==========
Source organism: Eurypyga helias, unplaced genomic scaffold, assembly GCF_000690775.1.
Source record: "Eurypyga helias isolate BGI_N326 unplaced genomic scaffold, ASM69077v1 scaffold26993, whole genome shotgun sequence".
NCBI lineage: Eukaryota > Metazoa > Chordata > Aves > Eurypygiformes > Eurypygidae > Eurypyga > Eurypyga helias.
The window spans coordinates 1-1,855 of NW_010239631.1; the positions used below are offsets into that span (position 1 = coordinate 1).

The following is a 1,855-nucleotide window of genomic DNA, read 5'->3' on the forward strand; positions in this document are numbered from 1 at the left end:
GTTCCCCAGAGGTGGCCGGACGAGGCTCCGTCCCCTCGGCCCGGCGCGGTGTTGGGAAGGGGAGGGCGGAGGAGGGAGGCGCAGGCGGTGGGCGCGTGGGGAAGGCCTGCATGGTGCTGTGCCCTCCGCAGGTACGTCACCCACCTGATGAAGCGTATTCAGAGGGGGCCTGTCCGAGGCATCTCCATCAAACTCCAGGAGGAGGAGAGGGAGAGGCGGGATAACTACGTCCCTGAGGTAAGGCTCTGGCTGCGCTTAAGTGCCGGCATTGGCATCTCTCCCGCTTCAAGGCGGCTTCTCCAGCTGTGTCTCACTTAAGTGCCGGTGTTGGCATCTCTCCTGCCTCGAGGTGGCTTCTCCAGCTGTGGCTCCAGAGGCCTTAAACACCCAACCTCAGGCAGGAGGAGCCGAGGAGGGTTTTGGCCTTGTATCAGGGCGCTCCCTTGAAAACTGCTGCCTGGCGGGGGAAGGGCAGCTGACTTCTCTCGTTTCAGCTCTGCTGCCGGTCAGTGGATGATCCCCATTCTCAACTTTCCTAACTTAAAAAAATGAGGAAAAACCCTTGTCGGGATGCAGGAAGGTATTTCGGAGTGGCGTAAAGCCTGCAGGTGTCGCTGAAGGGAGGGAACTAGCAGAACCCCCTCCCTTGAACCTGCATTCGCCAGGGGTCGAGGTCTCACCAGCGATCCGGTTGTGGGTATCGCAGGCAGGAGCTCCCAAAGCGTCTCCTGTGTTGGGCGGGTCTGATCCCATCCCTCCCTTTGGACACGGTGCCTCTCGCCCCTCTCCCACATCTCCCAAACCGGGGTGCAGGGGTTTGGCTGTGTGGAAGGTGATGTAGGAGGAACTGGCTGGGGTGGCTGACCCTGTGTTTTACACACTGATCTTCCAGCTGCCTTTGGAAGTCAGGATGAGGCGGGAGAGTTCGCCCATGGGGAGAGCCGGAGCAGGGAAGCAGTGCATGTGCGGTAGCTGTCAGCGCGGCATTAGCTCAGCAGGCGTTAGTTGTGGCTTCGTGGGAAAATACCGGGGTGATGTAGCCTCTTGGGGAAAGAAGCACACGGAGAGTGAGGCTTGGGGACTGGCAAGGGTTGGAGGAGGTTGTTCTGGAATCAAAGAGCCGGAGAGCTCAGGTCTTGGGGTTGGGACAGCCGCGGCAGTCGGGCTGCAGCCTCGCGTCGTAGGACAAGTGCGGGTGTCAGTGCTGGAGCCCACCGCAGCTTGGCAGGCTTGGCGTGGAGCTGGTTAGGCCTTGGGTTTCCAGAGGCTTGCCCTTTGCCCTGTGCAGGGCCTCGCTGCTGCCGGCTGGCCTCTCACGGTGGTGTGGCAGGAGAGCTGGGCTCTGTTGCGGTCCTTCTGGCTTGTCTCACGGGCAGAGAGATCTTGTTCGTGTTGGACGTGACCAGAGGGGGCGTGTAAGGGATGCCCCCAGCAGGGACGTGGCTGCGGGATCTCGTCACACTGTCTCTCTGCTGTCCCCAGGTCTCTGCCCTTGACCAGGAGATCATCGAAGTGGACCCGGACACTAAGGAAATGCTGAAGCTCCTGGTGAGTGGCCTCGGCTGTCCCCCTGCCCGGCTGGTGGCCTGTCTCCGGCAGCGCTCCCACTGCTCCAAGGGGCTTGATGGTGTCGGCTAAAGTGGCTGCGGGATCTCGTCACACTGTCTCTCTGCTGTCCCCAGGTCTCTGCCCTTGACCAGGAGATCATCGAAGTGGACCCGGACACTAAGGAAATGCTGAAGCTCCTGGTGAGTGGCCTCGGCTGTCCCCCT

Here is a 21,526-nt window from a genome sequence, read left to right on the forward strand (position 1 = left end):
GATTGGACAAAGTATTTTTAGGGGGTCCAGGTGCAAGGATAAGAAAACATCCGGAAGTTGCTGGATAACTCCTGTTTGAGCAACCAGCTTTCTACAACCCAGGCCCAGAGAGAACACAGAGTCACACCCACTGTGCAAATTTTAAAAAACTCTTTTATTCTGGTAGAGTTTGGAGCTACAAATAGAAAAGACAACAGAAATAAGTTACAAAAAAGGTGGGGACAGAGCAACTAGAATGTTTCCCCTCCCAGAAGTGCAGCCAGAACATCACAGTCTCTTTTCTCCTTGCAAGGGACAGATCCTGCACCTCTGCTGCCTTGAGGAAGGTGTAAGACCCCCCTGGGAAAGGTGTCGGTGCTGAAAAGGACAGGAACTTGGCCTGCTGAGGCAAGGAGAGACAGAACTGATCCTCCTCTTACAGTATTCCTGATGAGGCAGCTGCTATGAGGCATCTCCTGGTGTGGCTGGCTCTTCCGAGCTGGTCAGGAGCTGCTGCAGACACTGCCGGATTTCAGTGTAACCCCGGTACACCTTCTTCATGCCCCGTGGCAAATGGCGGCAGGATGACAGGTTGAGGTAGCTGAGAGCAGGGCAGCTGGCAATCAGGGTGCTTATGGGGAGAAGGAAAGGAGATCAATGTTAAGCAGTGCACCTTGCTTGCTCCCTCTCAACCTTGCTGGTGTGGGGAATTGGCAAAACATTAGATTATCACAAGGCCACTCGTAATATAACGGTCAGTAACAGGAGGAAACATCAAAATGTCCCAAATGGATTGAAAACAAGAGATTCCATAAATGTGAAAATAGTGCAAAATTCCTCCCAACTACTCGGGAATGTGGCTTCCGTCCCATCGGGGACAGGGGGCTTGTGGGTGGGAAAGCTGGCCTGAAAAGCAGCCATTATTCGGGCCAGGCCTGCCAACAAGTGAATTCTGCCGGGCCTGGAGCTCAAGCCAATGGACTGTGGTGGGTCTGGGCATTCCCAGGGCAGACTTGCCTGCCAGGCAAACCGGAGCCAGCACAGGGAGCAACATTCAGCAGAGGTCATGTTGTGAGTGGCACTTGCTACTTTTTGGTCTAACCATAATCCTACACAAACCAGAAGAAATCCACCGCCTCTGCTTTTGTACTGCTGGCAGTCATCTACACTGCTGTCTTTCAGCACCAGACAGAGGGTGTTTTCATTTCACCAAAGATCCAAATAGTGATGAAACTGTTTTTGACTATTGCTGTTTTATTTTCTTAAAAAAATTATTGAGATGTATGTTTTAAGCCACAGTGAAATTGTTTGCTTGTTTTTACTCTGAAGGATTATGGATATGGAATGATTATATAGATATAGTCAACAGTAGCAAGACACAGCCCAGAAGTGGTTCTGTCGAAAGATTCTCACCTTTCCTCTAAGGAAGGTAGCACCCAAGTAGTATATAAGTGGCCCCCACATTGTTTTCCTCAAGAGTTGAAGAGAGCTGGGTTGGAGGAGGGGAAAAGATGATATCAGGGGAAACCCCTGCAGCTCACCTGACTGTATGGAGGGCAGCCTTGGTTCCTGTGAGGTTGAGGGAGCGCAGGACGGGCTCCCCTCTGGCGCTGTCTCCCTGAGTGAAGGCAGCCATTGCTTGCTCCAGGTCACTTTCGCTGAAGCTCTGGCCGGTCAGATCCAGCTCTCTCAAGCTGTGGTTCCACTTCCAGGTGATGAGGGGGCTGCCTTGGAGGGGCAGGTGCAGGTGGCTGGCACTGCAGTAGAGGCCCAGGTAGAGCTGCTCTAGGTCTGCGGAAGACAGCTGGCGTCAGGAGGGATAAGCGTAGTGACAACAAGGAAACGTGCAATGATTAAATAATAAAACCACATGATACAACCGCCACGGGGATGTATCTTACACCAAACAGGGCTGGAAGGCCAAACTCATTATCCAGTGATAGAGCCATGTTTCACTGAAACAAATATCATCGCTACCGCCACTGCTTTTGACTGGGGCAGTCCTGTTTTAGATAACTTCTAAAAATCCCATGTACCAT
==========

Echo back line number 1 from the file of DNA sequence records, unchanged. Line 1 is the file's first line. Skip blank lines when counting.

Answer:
Source organism: Eurypyga helias, unplaced genomic scaffold, assembly GCF_000690775.1.